3D Printing has become a cliché with much of the internet covering it religiously for past couple of years. Since the technology is rather new, every now and then we come across a cool idea that garners a lot of attention. Here’s we are again with a similar attention-grabbing idea put forth by an MIT student: 3D Printing the Moon.
First-year computer science student Thatcher Chamberlin has created a program called Terrain2STL, which allows users to 3D print terrain from anywhere in the world using Google Maps. The program converts digital map data into 3D printable STL files so that you can print replicas of places you like. The files were shared by Chamberlin in Reddit’s 3D printing community earlier this week. He explained Motherboard Vice that the Moon2STL site (for the Moon) follows from his work earlier called Terrain2STL (for the Earth).
Yes! 3D Printing the Moon is now an attractive possibility.
Chamberlin used data extracted from a topographic model of the Moon from the US Geological Survey and the maps have been extracted from the Unified Lunar Control Network 2005. He imported the photogrammetric map as an STL file to his website. The Moon2STL site will allow users to select part of the Moon they want to 3D print via Google Maps. It processes the elevation data of the area, which also marks where features in a detailed manner, complete with craters, ridges, and bumps. By taking hold of one of the little squares on the mouse, users can zero in on a specific area, zoom in a little to get a closer look at any topographical feature such as a mountain or a canyon and get it 3D printed.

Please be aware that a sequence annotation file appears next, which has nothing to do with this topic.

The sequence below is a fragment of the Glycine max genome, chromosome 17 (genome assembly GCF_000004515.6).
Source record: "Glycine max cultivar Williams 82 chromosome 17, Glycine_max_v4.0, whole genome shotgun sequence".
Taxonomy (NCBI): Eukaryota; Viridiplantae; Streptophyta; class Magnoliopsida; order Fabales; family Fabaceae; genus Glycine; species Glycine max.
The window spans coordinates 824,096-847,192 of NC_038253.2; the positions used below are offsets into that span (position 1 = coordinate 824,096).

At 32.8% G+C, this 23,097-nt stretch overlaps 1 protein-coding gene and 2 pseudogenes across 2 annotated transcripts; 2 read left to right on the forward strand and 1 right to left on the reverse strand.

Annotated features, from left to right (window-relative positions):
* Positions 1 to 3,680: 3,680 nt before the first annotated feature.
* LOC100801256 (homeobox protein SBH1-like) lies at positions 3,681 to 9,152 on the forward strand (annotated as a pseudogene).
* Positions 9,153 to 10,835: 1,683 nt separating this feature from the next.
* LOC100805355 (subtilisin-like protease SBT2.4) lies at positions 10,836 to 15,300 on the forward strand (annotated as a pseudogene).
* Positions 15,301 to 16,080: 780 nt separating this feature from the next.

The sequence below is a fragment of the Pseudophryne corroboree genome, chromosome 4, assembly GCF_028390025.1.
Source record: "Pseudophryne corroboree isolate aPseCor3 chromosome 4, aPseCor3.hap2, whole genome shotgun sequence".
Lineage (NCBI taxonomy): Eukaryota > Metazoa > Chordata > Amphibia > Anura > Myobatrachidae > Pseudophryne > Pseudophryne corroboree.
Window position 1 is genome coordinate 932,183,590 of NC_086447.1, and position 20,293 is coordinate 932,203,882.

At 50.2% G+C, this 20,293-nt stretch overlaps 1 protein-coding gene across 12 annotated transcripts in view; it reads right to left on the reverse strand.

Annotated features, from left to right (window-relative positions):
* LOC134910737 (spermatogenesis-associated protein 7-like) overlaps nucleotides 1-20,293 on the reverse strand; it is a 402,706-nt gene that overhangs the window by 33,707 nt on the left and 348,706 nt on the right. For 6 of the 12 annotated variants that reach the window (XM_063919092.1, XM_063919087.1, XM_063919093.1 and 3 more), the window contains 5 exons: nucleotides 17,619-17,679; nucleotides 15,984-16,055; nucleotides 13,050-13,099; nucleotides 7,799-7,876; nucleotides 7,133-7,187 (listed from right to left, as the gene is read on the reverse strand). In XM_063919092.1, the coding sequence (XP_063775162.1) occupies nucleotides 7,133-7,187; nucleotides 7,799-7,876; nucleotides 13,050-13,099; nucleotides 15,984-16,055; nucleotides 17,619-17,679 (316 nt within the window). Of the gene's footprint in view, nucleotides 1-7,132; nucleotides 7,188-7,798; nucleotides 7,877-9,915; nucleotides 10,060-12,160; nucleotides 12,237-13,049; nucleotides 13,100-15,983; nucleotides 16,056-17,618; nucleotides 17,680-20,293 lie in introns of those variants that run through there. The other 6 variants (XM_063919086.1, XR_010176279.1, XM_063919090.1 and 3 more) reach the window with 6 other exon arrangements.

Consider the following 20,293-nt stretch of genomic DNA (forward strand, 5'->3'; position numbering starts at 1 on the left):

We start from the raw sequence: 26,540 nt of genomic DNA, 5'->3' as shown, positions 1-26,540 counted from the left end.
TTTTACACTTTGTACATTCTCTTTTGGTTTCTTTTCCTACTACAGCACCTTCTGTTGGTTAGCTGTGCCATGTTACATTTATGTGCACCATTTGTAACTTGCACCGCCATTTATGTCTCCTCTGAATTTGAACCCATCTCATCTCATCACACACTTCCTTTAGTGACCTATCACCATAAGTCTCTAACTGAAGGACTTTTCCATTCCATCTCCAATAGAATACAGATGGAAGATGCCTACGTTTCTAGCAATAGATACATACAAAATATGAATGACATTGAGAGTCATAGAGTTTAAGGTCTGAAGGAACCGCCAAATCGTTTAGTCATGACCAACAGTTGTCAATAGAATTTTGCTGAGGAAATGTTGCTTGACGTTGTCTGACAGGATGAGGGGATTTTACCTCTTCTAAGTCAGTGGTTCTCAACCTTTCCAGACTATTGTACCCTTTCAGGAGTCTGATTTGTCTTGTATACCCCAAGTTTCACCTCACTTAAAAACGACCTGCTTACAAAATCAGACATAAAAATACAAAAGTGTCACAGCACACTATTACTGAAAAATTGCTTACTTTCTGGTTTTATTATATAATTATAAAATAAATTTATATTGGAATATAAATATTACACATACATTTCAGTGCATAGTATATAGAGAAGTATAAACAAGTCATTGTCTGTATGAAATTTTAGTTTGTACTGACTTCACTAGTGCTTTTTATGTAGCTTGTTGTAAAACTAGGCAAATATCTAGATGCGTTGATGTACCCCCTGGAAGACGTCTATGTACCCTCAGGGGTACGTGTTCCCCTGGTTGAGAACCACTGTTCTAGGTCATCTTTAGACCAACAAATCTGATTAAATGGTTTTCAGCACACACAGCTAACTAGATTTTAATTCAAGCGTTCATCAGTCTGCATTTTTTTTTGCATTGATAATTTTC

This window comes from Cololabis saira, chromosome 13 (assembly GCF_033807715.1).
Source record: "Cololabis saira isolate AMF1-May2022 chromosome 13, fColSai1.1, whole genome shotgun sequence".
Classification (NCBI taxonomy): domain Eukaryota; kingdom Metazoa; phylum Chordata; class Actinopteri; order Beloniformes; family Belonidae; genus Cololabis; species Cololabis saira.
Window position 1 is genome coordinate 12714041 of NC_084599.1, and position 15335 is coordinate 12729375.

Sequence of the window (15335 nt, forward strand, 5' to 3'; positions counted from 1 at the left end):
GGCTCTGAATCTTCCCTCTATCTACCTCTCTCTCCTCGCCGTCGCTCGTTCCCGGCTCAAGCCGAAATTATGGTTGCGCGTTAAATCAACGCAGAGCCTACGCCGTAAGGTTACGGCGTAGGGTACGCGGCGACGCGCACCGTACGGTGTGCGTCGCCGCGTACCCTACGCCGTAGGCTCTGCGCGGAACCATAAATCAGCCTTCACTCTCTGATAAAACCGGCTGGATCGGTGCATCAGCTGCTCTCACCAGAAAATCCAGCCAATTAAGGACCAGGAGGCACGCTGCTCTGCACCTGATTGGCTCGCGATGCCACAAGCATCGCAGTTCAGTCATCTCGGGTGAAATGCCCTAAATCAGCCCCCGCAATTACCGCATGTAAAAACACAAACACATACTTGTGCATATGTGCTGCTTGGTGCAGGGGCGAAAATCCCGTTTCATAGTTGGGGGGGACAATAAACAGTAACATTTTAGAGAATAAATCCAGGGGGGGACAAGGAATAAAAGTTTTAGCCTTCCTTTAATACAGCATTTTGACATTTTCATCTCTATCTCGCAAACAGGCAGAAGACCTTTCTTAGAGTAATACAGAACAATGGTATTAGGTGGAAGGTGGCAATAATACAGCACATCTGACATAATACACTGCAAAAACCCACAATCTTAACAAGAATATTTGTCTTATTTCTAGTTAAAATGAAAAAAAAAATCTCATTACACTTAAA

The MIT student was initially inspired to build Terrain2STL because he wanted to create a model on his milling machine of a local harbor where he teaches kids to sail. He soon found out that in order to accurately replicate a detailed photogrammetric imagery he had to download a huge amount of data.
Chamberlin shared the idea on Reddit where several users seemed keen on the idea of printing the Moonscape. He believes it would soon be possible to print the entire surface to a life size scale. Although, if you do print a life size scale of the Moonscape, you’d be practically walking on giant craters that spread up to tens of kilometers on the Moon. Previously, NASA made similar files available for 3D printing of the moon, specifically the Apollo landing sites.